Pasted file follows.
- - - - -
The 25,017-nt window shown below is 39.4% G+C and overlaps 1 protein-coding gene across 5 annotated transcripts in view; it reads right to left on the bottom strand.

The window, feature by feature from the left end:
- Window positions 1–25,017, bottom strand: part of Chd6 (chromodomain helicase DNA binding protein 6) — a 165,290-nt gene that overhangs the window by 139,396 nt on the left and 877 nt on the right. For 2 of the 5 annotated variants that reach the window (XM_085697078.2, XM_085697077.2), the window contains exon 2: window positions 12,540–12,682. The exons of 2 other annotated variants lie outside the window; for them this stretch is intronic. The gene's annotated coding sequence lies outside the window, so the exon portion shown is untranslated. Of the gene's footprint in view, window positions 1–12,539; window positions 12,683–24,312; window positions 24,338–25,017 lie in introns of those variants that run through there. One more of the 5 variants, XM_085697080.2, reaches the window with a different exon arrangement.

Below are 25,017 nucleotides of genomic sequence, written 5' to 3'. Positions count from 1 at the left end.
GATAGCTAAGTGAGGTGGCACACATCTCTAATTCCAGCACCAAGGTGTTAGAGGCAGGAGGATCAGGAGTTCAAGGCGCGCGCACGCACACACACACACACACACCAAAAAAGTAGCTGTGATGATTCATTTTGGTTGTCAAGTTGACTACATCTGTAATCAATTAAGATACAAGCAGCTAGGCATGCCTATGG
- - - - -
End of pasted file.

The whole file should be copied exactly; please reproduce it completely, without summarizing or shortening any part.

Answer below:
The 25,017-nt window shown below is 39.4% G+C and overlaps 1 protein-coding gene across 5 annotated transcripts in view; it reads right to left on the bottom strand.

The window, feature by feature from the left end:
- Window positions 1–25,017, bottom strand: part of Chd6 (chromodomain helicase DNA binding protein 6) — a 165,290-nt gene that overhangs the window by 139,396 nt on the left and 877 nt on the right. For 2 of the 5 annotated variants that reach the window (XM_085697078.2, XM_085697077.2), the window contains exon 2: window positions 12,540–12,682. The exons of 2 other annotated variants lie outside the window; for them this stretch is intronic. The gene's annotated coding sequence lies outside the window, so the exon portion shown is untranslated. Of the gene's footprint in view, window positions 1–12,539; window positions 12,683–24,312; window positions 24,338–25,017 lie in introns of those variants that run through there. One more of the 5 variants, XM_085697080.2, reaches the window with a different exon arrangement.

Below are 25,017 nucleotides of genomic sequence, written 5' to 3'. Positions count from 1 at the left end.
GATAGCTAAGTGAGGTGGCACACATCTCTAATTCCAGCACCAAGGTGTTAGAGGCAGGAGGATCAGGAGTTCAAGGCGCGCGCACGCACACACACACACACACACCAAAAAAGTAGCTGTGATGATTCATTTTGGTTGTCAAGTTGACTACATCTGTAATCAATTAAGATACAAGCAGCTAGGCATGCCTATGG